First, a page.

Facing overcapacity in their usual markets, the two big North American manufacturers of coated paper have launched uncoated products made on machines designed to produce coated papers.
The latest move is Verso’s announcement last week that its big coated-groundwood machine (PM3) at the Sartell, MN mill will be used to make the new Clarity line of supercalendered papers. Verso plans to have more than half the machine's capacity dedicated to SC papers, meaning it is removing more than 100,000 annual tons of capacity from the oversupplied LWC (lightweight coated) market.
The continent’s other big coated supplier, NewPage, has recently launched two lines of uncoated products that are being made on machines having coaters. Ideal Offset is a new line of freesheet papers that can be used in everything from direct mail to business reply cards, while Octane is NewPage’s entry into the market for sized groundwood papers that provide a low-cost alternative to uncoated freesheet.
The new products enable the two companies to keep their low-cost machines running without oversupplying the coated markets and thereby depressing prices even further. The U. S. government’s black-liquor credit also gives them a generous, though probably temporary, incentive to keep pumping out products that contain kraft pulp.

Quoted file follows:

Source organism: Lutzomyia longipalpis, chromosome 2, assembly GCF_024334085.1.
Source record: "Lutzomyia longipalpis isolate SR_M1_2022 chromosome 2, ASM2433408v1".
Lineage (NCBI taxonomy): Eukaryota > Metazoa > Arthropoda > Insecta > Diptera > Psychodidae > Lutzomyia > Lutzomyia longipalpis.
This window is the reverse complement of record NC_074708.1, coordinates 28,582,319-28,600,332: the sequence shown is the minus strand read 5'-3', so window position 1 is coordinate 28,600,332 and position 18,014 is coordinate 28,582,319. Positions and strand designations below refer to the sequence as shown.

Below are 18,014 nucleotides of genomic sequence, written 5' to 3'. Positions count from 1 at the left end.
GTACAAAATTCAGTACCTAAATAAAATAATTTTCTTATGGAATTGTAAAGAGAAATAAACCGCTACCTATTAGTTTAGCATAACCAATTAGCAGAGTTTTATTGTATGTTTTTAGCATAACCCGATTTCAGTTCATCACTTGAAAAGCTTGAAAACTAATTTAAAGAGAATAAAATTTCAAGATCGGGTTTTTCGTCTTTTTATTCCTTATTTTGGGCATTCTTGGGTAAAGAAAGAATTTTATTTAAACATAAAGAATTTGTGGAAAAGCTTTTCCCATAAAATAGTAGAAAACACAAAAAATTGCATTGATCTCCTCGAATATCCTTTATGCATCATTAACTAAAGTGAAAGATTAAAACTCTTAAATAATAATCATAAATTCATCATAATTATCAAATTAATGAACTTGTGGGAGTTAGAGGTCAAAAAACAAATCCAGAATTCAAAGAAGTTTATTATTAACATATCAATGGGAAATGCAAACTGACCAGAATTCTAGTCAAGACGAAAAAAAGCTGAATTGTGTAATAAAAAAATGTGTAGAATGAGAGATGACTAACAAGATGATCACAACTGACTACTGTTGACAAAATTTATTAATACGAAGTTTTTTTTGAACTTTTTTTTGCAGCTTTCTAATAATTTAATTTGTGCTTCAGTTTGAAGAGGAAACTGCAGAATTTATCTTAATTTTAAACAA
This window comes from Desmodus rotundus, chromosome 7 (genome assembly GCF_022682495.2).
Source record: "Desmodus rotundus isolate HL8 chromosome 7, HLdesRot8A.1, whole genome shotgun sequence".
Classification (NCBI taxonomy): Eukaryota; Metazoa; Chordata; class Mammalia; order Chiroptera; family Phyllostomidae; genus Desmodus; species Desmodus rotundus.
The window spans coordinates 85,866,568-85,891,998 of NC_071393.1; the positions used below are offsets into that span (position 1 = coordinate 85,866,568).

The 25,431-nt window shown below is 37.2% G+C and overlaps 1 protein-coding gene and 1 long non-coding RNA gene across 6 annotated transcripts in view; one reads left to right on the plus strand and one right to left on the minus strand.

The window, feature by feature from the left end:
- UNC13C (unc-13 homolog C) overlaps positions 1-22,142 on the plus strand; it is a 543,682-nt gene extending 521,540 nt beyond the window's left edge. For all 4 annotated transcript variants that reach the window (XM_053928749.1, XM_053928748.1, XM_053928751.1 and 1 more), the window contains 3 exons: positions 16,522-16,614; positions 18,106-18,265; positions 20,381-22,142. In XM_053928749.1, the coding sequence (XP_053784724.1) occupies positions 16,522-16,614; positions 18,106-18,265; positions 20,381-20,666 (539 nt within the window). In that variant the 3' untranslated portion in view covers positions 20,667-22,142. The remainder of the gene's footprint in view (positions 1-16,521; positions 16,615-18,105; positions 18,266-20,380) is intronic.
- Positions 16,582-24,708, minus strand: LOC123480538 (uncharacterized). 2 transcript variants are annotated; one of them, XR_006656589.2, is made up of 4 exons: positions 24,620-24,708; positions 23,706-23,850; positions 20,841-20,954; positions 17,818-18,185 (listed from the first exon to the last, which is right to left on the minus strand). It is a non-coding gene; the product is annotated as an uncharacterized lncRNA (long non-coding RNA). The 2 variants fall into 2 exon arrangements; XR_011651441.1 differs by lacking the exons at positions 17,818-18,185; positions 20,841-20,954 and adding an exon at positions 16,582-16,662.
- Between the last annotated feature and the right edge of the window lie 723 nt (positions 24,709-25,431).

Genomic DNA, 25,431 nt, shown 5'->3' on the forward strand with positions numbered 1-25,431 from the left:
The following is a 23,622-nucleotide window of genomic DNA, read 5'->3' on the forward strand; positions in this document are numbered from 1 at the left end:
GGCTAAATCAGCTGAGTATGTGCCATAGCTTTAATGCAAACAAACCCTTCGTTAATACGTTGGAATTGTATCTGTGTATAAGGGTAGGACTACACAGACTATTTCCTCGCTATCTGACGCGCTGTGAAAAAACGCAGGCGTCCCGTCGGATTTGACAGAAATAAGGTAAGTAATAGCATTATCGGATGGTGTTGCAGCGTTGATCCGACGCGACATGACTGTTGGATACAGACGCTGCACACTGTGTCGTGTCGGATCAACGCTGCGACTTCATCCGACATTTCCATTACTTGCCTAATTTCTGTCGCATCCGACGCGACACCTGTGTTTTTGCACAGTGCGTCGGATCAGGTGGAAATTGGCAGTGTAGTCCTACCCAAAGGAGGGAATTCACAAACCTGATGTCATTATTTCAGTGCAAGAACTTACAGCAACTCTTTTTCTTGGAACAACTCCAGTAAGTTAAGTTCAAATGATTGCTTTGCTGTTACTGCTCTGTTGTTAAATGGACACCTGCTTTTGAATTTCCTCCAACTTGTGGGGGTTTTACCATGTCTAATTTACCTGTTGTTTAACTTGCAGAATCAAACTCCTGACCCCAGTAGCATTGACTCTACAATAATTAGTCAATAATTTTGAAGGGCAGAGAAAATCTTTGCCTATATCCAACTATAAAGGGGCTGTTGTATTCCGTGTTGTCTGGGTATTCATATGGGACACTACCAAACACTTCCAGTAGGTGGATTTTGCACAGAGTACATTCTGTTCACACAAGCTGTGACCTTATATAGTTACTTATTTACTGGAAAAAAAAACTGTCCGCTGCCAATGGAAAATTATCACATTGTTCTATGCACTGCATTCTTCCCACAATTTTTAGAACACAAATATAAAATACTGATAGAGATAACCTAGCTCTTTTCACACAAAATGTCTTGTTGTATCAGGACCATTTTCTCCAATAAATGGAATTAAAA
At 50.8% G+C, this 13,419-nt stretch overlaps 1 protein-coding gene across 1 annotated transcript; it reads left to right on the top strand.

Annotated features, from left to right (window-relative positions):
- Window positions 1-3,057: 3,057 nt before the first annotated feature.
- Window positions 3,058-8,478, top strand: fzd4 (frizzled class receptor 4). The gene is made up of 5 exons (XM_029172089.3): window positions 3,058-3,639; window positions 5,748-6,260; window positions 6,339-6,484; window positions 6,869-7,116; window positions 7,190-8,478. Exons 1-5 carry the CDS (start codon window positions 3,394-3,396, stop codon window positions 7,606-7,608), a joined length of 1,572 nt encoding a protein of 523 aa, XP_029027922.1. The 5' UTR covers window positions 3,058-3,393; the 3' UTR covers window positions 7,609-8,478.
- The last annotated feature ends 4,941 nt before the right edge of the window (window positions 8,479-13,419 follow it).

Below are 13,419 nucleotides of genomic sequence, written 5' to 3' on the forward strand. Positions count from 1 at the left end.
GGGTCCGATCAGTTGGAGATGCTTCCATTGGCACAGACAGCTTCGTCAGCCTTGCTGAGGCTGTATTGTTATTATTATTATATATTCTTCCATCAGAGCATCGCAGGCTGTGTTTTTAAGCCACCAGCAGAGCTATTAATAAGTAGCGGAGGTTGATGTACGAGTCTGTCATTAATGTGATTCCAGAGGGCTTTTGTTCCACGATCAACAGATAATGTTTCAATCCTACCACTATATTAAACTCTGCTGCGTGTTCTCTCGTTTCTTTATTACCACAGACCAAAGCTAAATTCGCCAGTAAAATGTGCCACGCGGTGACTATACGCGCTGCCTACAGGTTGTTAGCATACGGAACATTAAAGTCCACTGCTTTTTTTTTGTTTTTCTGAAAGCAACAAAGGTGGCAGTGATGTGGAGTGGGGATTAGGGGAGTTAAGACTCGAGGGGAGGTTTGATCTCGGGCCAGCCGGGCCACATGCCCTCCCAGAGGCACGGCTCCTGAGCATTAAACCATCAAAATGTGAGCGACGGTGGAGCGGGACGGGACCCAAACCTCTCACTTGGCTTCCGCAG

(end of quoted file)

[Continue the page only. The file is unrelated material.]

Depressed demand and overcapacity have kept operating rates at about 70% for North American coated mills this year. NewPage has announced temporary down time to deal with depressed demand but says it has no more high-cost machines to shut down permanently as a response to overcapacity.
Making uncoated papers on coated machines during depressed markets is nothing new, but it has usually been done quietly on a spot basis. By going public, NewPage and Verso are demonstrating their intent to continue the products even when conditions change in the coated market.
Verso indicated its long-term commitment to Clarity when it told customers that using PM3 to produce SC required ingenuity and “strategic investments.” Making LWC and SC, especially SCA or SCA+, on the same machine is challenging because of the different pulp mixtures: With LWC, the clay or other coating materials are applied after the base sheet is made, while with SC papers the clay is mixed into the pulp furnish at the “wet end” of the paper machine.
The move makes Verso a new player in the market for high-end SCA/SCA+ papers, the kind that offer similar properties to LWC but at a lower price. And with PM3 being roughly double the width of Verso’s existing SC machines at Sartell, Verso will now be in a better position to make paper for giant roto presses (and perhaps eventually to shut one or both of those smaller machines).